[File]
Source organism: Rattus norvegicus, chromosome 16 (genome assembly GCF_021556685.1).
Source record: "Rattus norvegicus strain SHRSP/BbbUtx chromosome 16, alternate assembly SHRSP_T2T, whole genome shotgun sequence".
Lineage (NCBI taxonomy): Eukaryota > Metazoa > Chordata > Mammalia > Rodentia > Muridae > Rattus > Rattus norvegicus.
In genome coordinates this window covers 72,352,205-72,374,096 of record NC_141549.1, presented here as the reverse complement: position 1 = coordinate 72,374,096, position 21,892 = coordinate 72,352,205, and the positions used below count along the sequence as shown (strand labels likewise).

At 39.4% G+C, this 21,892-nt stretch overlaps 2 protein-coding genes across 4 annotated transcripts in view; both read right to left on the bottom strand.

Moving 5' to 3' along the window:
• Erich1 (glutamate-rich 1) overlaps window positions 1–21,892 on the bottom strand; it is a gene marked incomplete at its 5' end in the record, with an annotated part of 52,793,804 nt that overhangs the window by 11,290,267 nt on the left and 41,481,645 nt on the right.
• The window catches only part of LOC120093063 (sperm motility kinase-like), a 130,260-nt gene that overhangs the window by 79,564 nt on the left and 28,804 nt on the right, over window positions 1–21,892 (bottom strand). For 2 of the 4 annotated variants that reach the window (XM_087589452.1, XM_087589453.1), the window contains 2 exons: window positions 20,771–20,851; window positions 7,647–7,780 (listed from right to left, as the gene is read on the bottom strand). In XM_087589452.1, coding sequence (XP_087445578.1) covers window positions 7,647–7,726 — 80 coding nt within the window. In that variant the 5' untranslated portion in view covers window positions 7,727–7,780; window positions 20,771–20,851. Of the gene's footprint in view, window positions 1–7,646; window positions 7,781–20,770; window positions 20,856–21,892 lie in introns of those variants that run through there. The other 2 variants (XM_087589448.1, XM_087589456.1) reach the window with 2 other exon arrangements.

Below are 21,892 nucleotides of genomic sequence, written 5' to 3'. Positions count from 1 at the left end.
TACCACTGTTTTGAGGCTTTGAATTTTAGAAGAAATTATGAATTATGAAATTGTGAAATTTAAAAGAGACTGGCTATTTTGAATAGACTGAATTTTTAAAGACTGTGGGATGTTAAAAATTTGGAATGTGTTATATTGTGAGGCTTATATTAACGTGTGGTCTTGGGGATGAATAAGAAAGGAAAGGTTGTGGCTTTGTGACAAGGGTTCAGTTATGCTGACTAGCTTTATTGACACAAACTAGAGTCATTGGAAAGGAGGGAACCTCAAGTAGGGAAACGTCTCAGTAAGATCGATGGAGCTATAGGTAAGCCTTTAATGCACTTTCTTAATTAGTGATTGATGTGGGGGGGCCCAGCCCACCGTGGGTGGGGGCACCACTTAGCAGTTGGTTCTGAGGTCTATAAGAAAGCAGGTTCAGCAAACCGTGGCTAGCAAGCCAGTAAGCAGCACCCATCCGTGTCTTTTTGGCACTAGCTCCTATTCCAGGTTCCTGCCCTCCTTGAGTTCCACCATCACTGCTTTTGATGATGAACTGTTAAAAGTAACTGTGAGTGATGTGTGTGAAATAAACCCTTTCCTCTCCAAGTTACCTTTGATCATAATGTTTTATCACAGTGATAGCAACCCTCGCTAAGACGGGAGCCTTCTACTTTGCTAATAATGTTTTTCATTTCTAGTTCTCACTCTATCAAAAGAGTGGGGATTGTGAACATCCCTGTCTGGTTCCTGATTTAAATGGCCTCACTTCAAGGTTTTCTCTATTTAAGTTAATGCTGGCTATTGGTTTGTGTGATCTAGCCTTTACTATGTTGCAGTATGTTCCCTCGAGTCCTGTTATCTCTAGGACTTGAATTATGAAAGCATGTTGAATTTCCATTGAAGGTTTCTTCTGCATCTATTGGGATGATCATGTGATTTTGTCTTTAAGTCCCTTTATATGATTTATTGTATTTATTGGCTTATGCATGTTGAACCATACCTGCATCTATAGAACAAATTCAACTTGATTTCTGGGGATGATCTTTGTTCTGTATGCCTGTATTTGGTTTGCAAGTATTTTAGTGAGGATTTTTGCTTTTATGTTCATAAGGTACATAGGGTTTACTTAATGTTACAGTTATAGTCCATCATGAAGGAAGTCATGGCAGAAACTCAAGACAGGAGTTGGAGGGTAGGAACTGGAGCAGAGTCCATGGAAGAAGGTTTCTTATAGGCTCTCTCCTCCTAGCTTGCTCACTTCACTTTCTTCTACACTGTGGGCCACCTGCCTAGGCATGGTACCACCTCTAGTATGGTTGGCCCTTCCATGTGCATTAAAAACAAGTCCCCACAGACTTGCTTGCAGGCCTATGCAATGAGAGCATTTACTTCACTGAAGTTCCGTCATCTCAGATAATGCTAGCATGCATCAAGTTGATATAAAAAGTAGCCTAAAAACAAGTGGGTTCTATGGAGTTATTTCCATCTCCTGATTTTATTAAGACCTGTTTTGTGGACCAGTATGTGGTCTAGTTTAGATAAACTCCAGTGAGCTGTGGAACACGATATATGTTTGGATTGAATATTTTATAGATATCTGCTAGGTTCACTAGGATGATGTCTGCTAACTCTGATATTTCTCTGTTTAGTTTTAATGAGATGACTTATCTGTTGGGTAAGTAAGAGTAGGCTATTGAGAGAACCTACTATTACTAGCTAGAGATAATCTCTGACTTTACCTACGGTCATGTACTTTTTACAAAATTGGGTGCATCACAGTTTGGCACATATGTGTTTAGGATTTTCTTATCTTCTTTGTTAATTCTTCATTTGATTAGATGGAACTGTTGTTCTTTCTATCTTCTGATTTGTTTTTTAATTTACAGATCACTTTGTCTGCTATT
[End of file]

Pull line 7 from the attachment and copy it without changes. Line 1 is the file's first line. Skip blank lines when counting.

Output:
• Erich1 (glutamate-rich 1) overlaps window positions 1–21,892 on the bottom strand; it is a gene marked incomplete at its 5' end in the record, with an annotated part of 52,793,804 nt that overhangs the window by 11,290,267 nt on the left and 41,481,645 nt on the right.